Thompson's second motion is a motion to compel discovery from Respondent. (ECF No. 25.) Specifically, while Thompson acknowledges that Respondent produced the letters from the BOP to the Parole Commission opposing Thompson's parole, he alleges that Respondent violated the Court's June 23, 2017 Memorandum and Order by failing to produce letters from the Parole Commission to the BOP soliciting its input. (ECF No. 25 ¶¶ 1-4.) Thompson now asks the Court to compel production of these letters, “as they are an essential part to Petitioner's claim.” (ECF No. 25 ¶ 4.) Again, Respondent has offered no opposition to this motion.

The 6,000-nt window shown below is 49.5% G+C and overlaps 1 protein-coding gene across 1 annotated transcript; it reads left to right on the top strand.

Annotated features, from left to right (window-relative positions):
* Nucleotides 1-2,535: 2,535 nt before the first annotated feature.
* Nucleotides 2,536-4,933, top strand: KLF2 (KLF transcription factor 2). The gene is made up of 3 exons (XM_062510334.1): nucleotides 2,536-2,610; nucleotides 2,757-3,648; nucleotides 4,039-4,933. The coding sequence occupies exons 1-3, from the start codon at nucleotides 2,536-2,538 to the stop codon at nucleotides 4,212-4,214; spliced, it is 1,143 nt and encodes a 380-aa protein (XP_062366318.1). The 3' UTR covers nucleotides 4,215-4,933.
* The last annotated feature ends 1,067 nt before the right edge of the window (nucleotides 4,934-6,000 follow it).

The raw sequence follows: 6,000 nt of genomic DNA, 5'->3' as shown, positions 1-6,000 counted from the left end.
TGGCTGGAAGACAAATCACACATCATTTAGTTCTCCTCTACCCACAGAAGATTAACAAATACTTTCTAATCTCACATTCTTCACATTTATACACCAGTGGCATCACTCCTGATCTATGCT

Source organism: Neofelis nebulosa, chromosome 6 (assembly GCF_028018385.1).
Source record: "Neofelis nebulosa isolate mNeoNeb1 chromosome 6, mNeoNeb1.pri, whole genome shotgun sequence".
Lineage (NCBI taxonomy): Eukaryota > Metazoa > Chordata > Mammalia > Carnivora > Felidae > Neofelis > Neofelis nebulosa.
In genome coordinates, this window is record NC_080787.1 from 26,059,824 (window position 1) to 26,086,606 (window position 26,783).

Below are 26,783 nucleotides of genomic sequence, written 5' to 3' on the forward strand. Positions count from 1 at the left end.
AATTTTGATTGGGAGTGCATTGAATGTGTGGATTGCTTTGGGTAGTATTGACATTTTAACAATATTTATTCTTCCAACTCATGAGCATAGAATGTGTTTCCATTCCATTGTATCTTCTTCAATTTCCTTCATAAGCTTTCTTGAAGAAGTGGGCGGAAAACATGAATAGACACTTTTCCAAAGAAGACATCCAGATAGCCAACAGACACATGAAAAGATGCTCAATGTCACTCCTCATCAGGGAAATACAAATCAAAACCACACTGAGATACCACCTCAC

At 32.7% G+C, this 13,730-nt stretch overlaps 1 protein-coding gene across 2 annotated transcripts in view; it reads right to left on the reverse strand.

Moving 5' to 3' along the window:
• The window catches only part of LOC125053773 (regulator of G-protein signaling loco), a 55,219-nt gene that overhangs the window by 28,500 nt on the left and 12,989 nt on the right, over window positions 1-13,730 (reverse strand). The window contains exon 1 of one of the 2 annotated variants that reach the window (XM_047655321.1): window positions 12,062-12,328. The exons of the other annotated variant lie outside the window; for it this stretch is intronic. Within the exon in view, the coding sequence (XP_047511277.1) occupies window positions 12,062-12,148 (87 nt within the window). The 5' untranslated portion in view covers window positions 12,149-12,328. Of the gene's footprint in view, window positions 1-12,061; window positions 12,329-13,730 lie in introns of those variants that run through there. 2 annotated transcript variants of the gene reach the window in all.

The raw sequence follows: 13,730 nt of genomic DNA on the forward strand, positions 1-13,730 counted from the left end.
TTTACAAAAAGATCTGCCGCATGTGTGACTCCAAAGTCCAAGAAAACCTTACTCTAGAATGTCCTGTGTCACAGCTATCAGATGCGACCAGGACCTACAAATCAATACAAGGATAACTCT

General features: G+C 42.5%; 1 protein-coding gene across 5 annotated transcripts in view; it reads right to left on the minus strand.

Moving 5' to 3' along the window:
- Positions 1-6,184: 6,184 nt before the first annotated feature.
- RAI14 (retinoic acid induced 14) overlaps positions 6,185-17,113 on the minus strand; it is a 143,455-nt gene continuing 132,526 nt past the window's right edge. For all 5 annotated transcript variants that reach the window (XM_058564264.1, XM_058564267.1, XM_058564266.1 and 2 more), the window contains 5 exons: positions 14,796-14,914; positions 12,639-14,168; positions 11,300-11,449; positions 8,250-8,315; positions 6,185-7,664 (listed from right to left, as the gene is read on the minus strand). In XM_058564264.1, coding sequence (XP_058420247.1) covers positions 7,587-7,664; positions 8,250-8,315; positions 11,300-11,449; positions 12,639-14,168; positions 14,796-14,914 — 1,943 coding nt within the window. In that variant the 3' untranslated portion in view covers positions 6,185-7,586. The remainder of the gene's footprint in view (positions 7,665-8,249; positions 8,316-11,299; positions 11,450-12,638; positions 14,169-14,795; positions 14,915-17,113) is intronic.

Discovery in a habeas proceeding is permitted only for good cause and only to the extent authorized by the Court. Rules Governing § 2254 Cases, Rule 6(a), 28 U.S.C.A. foll. § 2254 (applying to this case through Rules Governing § 2254 Cases, Rule 1(b)). The Court's June 23, 2017 Memorandum and Order directed Respondent to answer Thompson's supplemental petition and to “provide the relevant record, including the BOP letter.” (ECF No. 18 ¶ 5.) In his response memorandum, counsel for Respondent certifies that he “ha[d] been informed by the United States Parole Commission that these documents [the 116-page administrative record attached to the response] represent Thompson's entire file since 2012, with the exception of audio recordings of his various parole hearings.” (Decl. of David Bober, ECF No. 22-1, ¶ 3.) Accordingly, as it does not appear that any letters from the Parole Commission to the BOP soliciting input were before the Parole Commission when it rendered its prior parole decision, such letters are not part of the “relevant record, ” which the Court ordered Respondent to produce. Furthermore, it does not appear that such letters could bear on Thompson's due-process rights if they were not before the Parole Commission at the time of its decision. As such, Thompson's motion to compel production is denied.